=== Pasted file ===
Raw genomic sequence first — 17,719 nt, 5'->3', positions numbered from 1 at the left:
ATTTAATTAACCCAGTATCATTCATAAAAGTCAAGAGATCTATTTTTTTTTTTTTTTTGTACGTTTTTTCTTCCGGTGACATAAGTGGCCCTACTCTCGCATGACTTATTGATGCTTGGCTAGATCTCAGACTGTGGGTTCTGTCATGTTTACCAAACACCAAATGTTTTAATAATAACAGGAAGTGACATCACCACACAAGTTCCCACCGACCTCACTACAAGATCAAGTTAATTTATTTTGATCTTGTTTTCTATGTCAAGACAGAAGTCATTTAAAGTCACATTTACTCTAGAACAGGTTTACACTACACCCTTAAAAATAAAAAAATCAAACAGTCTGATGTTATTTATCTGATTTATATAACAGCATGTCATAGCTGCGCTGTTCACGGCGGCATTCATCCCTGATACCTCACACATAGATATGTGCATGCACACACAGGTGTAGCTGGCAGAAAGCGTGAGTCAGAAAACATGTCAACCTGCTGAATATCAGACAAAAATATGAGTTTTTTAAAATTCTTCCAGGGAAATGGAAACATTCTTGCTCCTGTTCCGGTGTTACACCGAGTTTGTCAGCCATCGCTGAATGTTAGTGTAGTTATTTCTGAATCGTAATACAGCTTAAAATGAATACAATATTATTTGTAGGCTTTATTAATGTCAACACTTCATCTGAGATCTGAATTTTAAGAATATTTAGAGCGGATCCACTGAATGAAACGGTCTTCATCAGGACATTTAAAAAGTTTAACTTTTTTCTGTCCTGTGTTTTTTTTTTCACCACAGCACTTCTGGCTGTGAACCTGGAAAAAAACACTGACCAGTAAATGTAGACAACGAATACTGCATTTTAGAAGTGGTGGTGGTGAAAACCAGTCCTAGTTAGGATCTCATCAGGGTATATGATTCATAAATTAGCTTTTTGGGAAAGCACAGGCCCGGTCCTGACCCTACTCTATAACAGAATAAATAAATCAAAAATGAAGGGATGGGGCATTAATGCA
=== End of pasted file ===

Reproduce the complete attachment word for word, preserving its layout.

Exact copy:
Raw genomic sequence first — 17,719 nt, 5'->3', positions numbered from 1 at the left:
ATTTAATTAACCCAGTATCATTCATAAAAGTCAAGAGATCTATTTTTTTTTTTTTTTTGTACGTTTTTTCTTCCGGTGACATAAGTGGCCCTACTCTCGCATGACTTATTGATGCTTGGCTAGATCTCAGACTGTGGGTTCTGTCATGTTTACCAAACACCAAATGTTTTAATAATAACAGGAAGTGACATCACCACACAAGTTCCCACCGACCTCACTACAAGATCAAGTTAATTTATTTTGATCTTGTTTTCTATGTCAAGACAGAAGTCATTTAAAGTCACATTTACTCTAGAACAGGTTTACACTACACCCTTAAAAATAAAAAAATCAAACAGTCTGATGTTATTTATCTGATTTATATAACAGCATGTCATAGCTGCGCTGTTCACGGCGGCATTCATCCCTGATACCTCACACATAGATATGTGCATGCACACACAGGTGTAGCTGGCAGAAAGCGTGAGTCAGAAAACATGTCAACCTGCTGAATATCAGACAAAAATATGAGTTTTTTAAAATTCTTCCAGGGAAATGGAAACATTCTTGCTCCTGTTCCGGTGTTACACCGAGTTTGTCAGCCATCGCTGAATGTTAGTGTAGTTATTTCTGAATCGTAATACAGCTTAAAATGAATACAATATTATTTGTAGGCTTTATTAATGTCAACACTTCATCTGAGATCTGAATTTTAAGAATATTTAGAGCGGATCCACTGAATGAAACGGTCTTCATCAGGACATTTAAAAAGTTTAACTTTTTTCTGTCCTGTGTTTTTTTTTTCACCACAGCACTTCTGGCTGTGAACCTGGAAAAAAACACTGACCAGTAAATGTAGACAACGAATACTGCATTTTAGAAGTGGTGGTGGTGAAAACCAGTCCTAGTTAGGATCTCATCAGGGTATATGATTCATAAATTAGCTTTTTGGGAAAGCACAGGCCCGGTCCTGACCCTACTCTATAACAGAATAAATAAATCAAAAATGAAGGGATGGGGCATTAATGCA